Simon Wiesenthal has a haunting story to tell, and an even more haunting question to ask. He tells his story and asks his question in his famous book The Sunflower. Simon Wiesenthal was an Austrian Jew imprisoned in a Nazi concentration camp during World War II. In The Sunflower, Simon Wiesenthal tells his story and then asks the reader a hard question.
As the book opens, Wiesenthal is part of a work detail being taken from the concentration camp to do cleanup work in a makeshift field hospital near the Eastern Front. As they are marched from the prison camp to the hospital, they come across a cemetery for German soldiers. On each grave is a sunflower.
I envied the dead soldiers. Each had a sunflower to connect him with the living world, and butterflies to visit his grave. For me there would be no sunflower. I would be buried in a mass grave, where corpses would be piled on top of me. No sunflower would ever bring light into my darkness, and no butterflies would dance above my dreadful tomb.
While working at the field hospital, a German nurse orders Wiesenthal to follow her. He is taken into a room where a lone SS soldier lay dying. The SS soldier is a twenty-one-year-old German from Stuttgart named Karl Seidl. Karl has asked the nurse to “bring him a Jew.” Karl has been mortally wounded in battle and now wants to make his dying confession—and he wants to make it to a Jew. The SS man is wrapped in bandages covering his entire face, with only holes for his mouth, nose, and ears. For the next several hours, Simon sits alone in silence with Karl as the dying SS soldier tells his story. Karl was an only child from a Christian home. His parents had raised him in the church and had not been supporters of the Nazi party and Hitler’s rise to power. But at fifteen, against his parents’ wishes, Karl joined the Hitler Youth. At eighteen Karl joined the infamous SS troops.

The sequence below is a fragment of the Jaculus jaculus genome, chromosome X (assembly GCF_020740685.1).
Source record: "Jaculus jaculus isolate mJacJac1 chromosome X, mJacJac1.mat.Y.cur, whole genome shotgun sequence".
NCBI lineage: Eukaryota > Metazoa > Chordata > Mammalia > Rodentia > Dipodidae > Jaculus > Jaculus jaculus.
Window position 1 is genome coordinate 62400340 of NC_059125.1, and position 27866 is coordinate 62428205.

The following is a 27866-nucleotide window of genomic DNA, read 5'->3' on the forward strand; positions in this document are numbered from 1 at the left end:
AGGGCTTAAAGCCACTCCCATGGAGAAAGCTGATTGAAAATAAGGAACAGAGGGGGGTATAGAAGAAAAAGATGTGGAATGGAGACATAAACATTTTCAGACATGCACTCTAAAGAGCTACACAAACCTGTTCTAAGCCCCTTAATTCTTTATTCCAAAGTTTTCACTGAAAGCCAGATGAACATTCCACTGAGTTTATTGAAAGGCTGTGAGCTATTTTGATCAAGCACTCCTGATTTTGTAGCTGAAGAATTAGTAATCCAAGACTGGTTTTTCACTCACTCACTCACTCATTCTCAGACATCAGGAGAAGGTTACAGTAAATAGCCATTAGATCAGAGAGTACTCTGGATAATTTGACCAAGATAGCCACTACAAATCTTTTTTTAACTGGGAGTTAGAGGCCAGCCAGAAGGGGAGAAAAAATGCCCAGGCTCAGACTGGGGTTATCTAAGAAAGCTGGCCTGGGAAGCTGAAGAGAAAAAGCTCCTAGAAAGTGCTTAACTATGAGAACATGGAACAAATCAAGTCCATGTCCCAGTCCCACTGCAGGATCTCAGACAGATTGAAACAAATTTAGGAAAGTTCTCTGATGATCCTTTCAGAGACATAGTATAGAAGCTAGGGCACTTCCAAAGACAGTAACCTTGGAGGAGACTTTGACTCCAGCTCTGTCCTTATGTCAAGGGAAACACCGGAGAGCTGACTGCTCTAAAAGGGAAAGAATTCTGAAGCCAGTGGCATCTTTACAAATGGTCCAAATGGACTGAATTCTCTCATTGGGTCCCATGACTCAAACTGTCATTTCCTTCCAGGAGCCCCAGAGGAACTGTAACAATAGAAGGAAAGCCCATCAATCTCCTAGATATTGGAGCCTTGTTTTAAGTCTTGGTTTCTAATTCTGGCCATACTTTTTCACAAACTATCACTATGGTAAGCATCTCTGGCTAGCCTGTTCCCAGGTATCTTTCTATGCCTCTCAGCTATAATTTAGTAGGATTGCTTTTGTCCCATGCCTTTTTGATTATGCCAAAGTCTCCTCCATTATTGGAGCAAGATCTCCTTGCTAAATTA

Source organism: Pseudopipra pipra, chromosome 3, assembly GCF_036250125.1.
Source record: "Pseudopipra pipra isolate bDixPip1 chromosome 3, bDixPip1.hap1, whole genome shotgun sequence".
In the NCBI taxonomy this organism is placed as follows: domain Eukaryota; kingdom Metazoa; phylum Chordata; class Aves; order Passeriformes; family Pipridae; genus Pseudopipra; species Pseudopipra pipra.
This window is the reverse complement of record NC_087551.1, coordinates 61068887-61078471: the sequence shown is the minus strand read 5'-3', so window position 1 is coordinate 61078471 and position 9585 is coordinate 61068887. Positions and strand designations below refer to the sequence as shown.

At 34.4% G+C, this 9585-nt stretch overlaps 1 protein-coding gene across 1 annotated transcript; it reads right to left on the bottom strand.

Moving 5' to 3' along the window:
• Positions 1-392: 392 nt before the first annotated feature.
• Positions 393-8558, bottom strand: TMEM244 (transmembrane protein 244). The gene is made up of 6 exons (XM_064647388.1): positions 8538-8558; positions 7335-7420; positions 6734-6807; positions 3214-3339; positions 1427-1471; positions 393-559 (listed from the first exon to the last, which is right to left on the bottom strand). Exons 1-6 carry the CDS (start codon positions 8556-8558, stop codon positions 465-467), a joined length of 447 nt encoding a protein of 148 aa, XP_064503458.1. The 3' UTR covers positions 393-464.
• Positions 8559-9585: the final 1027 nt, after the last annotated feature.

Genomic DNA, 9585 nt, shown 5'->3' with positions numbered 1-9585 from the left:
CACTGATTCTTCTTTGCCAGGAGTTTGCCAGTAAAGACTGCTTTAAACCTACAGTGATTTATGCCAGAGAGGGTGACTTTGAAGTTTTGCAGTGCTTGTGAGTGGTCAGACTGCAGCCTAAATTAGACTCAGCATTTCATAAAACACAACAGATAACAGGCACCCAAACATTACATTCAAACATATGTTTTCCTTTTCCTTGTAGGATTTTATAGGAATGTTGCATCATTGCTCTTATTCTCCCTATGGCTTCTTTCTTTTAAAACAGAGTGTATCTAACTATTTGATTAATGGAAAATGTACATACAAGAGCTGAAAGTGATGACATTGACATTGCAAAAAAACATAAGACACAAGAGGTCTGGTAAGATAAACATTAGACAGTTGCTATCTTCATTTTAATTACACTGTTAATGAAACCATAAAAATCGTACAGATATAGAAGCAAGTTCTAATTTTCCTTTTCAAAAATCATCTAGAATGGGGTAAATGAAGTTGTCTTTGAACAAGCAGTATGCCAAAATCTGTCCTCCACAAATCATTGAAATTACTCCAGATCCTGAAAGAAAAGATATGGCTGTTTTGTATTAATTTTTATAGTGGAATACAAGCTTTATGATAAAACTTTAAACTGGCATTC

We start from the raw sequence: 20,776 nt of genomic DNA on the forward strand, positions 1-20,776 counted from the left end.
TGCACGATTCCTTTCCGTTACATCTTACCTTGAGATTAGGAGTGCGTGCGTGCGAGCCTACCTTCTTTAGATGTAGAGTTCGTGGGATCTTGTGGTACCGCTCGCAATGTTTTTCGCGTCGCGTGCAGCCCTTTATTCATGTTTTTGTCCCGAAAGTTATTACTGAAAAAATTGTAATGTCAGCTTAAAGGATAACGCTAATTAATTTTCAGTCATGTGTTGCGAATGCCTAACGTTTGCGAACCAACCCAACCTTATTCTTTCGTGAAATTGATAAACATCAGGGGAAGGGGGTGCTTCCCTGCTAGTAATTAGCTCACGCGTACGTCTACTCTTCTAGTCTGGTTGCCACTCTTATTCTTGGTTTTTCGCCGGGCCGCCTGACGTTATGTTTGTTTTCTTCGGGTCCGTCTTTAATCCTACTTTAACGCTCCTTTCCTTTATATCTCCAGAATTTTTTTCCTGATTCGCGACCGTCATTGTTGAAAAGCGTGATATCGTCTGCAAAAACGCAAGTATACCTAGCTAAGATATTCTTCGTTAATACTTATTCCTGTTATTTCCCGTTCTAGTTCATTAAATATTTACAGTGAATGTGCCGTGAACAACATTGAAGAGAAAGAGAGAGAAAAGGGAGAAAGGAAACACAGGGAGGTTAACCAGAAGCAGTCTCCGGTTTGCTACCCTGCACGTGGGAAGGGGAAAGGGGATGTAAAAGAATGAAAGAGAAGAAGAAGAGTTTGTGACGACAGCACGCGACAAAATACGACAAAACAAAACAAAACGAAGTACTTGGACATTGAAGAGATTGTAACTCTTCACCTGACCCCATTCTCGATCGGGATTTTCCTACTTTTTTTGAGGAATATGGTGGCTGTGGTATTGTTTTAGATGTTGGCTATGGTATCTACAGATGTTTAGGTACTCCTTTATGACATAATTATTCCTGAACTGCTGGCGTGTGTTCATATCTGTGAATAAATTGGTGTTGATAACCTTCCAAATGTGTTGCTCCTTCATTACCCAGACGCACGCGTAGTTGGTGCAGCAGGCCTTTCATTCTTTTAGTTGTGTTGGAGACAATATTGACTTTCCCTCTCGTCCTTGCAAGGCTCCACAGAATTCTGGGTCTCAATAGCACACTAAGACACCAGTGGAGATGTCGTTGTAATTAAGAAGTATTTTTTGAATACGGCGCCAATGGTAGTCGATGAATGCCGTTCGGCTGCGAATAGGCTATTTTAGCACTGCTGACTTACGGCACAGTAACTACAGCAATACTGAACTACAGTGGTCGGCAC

Now as Karl is dying, he wants to confess the atrocities he has witnessed and in which he, as a Nazi SS soldier, has participated. Most horrifying is his account of being part of a group of SS soldiers sent to round up Jews in the city of Dnepropetrovsk. Three hundred Jews—men, women, children, and infants—were gathered and driven with whips into a small three-story house. The house was set on fire, and Karl recounted what happened to his confessor in these words: